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A Personal Mission: Giving Back to the Special Needs Community

A Personal Mission: Giving Back to the Special Needs Community

The American College of Financial Services
May 13, 2020

Imagine growing up feeling different: moving through the world feeling isolated, alien, and misunderstood by others. Those with special needs, including autism, or Autism Spectrum Disorder (ASD), and those who go undiagnosed, spend their lives grappling with situations that are uncomfortable, unpredictable, and overwhelming. The experience of finally solving a lifelong riddle and understanding why they always felt different allows some late-diagnosed adults to recognize and embrace these differences with a newfound clarity.

Andrew Komarow, MSFS, CFP®, AEP®, AIF®, BFA™, CAP®, CASL®, ChFC®, ChSNC®, CLU®, FSCP®, REBC®, RHU®, RICP®, founder and president of Planning Across the Spectrum, is one of them. He was diagnosed with autism at age 28.

As a child born in the 1980s, Andrew grew up in a time where ASD was becoming a more commonplace diagnosis. Early on, his mother noticed he wasn’t quite like other children. As a baby, he would fixate on ceiling fans and mobiles for extended periods. By the time he was entering grade school, he had little interest in other people and rarely talked. His main interests in school were analytical tasks. Building and taking things apart occupied him for hours on end. His teachers noted his difficulty moving between assignments because of his laser-focus on one thing at a time. When asked to multitask, he became anxious and angry. He didn’t make friends easily and was held back in school because his teachers thought he might build better relationships with younger kids.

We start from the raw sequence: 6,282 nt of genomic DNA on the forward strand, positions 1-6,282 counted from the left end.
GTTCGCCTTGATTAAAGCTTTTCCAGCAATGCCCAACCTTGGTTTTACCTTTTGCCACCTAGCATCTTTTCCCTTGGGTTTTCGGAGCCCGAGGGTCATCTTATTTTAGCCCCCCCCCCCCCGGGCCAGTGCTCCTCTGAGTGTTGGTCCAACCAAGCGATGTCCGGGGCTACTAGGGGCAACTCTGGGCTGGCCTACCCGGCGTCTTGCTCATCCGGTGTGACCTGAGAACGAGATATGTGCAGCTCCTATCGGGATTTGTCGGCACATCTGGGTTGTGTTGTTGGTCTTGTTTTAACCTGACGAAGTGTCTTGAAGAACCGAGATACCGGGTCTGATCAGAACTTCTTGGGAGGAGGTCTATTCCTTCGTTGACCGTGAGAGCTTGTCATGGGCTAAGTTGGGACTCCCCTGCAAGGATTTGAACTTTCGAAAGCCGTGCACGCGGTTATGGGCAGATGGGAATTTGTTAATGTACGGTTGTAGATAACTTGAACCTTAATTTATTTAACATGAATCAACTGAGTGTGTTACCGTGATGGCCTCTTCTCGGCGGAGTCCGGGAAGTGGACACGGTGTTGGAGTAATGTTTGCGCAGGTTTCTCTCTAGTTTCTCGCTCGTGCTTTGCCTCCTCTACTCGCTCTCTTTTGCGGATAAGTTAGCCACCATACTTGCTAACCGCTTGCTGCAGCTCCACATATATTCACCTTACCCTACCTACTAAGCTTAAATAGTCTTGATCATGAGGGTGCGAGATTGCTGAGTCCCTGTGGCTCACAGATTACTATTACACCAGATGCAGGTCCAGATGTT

His parents argued over his behavior and missed social milestones. His mother fought for answers, and his father thought he would grow out of it. They tried different types of discipline, different diets, different friends, different activities—but it was Andrew who was different. His trouble with school continued. He had a high aptitude for subjects like math and science, but didn’t have the patience for writing. He could spend days building computers and coding software, but had zero interest in music or art. He read finance journals and articles as if they were novels, but never wanted to read what his teachers assigned him. 

Andrew and his parents were faced with the realization that he wasn’t going to graduate high school in the “typical” way, so at 17 years old, he took the general education development (GED) assessment. Years later, his uncle offered him an interview at his financial planning firm. Andrew’s interest in finance had never wavered, and he saw this as the opportunity he had been waiting for. He had found something he was passionate about, and he channeled every ounce of energy he had into the job. He ate, slept, and breathed finance. He was completely in his element. Finally, a chance to do exactly what he wanted and something he excelled in. He became a top producer within his first six months and finished at the top each year he was there. He fell in love with financial education and sought out every license and designation he could, including almost all of the designations offered by The American College of Financial Services, and he also completed his master’s degree in financial services. I’m sure you can tell from his title, there are likely few in the profession that rival his number of credentials.